In 2017 we saw cybercriminals adopt a whole new approach to generating value from malware. Rather than stealing information or encrypting a victim’s files and demanding a ransom, cybercriminals started discretely hijacking computer systems and using them to generate cryptocurrency. In 2018, cryptojacking became one of the most prevalent forms of malware on the internet. The question to ask yourself in 2019 is “can I spot such an attack and, if I can, what do I do about it?”
Technology has made it very convenient to purchase just about anything and have it delivered at our doorstep. Online buying and package delivery has really become the norm for retail shopping. However, especially during the holiday season, there’s an unfortunate piece of news – “porch pirates” – those modern day thieves who steal packages from doorsteps. In a report from Package Guard, it claims that 11 million US homeowners have had packages stolen from their front door or porch in 2017, and those numbers are due to be higher by the end of this year.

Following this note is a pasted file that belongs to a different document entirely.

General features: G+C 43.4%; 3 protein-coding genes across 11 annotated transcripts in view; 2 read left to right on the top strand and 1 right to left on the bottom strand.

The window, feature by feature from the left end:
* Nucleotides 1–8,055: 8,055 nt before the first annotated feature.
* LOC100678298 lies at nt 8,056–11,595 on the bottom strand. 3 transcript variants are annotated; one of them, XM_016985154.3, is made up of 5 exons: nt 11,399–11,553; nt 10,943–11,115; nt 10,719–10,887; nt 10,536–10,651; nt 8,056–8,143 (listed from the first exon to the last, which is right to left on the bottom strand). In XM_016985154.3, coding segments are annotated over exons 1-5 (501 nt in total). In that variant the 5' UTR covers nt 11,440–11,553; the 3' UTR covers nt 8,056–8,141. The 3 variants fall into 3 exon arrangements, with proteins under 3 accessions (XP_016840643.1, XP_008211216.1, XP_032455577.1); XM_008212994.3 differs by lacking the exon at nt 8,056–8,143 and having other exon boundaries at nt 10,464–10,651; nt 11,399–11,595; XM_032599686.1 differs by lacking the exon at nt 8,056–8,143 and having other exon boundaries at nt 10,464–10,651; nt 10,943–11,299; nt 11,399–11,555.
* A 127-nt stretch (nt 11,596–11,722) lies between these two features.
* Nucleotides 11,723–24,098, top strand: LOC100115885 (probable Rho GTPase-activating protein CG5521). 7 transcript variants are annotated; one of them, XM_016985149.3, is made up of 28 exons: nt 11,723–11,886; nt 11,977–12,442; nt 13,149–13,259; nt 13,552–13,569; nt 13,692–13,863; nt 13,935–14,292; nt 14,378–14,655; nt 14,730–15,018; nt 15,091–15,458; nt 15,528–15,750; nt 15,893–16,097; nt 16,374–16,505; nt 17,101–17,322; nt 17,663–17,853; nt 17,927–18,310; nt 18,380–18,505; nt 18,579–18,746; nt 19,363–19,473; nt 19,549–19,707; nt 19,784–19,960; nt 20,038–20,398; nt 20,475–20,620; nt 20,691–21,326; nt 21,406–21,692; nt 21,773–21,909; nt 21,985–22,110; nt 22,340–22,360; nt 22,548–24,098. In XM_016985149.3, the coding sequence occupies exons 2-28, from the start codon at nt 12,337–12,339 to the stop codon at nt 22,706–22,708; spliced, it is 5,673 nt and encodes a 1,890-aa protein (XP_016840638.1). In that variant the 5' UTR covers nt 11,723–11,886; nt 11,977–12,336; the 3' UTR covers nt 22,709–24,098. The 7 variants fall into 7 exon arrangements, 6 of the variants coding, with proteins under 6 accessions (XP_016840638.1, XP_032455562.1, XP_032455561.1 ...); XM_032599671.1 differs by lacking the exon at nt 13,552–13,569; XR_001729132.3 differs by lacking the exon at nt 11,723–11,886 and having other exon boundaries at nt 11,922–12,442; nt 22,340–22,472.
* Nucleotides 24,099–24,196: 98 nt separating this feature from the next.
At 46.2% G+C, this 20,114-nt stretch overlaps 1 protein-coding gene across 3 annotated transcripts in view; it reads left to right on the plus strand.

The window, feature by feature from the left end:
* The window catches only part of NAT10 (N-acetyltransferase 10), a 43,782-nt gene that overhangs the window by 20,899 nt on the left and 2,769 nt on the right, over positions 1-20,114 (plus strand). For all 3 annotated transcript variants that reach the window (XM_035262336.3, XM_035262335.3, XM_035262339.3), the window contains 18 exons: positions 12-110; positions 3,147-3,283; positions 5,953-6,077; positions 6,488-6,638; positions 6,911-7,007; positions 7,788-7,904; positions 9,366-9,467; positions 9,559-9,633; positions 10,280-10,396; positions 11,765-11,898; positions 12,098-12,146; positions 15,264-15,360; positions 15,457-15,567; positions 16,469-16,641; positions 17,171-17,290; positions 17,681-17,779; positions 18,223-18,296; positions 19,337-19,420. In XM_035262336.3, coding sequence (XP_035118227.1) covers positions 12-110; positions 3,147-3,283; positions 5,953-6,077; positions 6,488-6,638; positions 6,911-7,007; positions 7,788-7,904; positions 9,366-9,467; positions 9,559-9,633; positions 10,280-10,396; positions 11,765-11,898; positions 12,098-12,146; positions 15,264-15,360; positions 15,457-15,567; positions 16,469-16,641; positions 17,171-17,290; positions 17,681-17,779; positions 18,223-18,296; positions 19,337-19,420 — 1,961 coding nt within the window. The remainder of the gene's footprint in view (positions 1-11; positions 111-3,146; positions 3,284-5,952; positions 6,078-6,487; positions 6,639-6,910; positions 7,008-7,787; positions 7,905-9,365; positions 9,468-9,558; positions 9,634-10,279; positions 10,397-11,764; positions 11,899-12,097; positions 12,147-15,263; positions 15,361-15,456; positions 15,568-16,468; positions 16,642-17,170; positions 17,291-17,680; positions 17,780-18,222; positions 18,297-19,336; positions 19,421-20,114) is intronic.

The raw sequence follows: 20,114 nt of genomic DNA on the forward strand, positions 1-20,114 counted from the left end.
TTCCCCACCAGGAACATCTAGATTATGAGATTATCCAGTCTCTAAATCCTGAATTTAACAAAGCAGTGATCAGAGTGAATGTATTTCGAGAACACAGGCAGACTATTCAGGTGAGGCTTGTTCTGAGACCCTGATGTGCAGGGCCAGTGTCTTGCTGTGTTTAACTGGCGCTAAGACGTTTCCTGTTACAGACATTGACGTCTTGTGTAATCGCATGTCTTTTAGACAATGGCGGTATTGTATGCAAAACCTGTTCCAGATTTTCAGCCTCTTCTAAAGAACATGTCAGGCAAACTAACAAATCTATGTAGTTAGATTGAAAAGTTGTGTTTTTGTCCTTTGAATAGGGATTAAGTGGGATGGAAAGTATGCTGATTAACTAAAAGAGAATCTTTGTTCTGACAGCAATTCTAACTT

With black Friday just around the corner, many of us are starting to think about holiday shopping. We all love the convenience of being able to be at home in front of a computer vs the hassle of crowded malls and searching for parking spots. You can click here and there and order whatever product you desire and have it delivered to your front door. You can compare pricing, look for deals, compare products, and it all can be done quickly and in the convenience of your own home, any time, night or day. The downfall? Wherever there is money and users to be found, there are malicious hackers roaming around.
It’s easier than you think for organizations and their leaders to overlook cybersecurity. Unfortunately, the nature of the threat means some of the biggest worries for your organization might actually be out in plain sight. Here are five cybersecurity risks that are regularly overlooked.